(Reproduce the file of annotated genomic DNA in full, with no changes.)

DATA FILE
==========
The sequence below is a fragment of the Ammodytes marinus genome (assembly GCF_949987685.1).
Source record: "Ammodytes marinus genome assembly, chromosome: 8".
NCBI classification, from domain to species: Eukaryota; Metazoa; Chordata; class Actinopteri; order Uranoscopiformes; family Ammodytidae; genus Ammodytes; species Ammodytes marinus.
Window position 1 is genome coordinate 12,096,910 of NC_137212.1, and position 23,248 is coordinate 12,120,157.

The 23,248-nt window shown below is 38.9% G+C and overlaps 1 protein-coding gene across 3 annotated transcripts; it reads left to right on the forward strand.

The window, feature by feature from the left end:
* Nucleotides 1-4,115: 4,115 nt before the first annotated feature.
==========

The sequence below is a fragment of the Ammodytes marinus genome (assembly GCF_949987685.1).
Source record: "Ammodytes marinus genome assembly, chromosome: 8".
NCBI classification, from domain to species: Eukaryota; Metazoa; Chordata; class Actinopteri; order Uranoscopiformes; family Ammodytidae; genus Ammodytes; species Ammodytes marinus.
Window position 1 is genome coordinate 12,096,910 of NC_137212.1, and position 23,248 is coordinate 12,120,157.

The 23,248-nt window shown below is 38.9% G+C and overlaps 1 protein-coding gene across 3 annotated transcripts; it reads left to right on the forward strand.

The window, feature by feature from the left end:
* Nucleotides 1-4,115: 4,115 nt before the first annotated feature.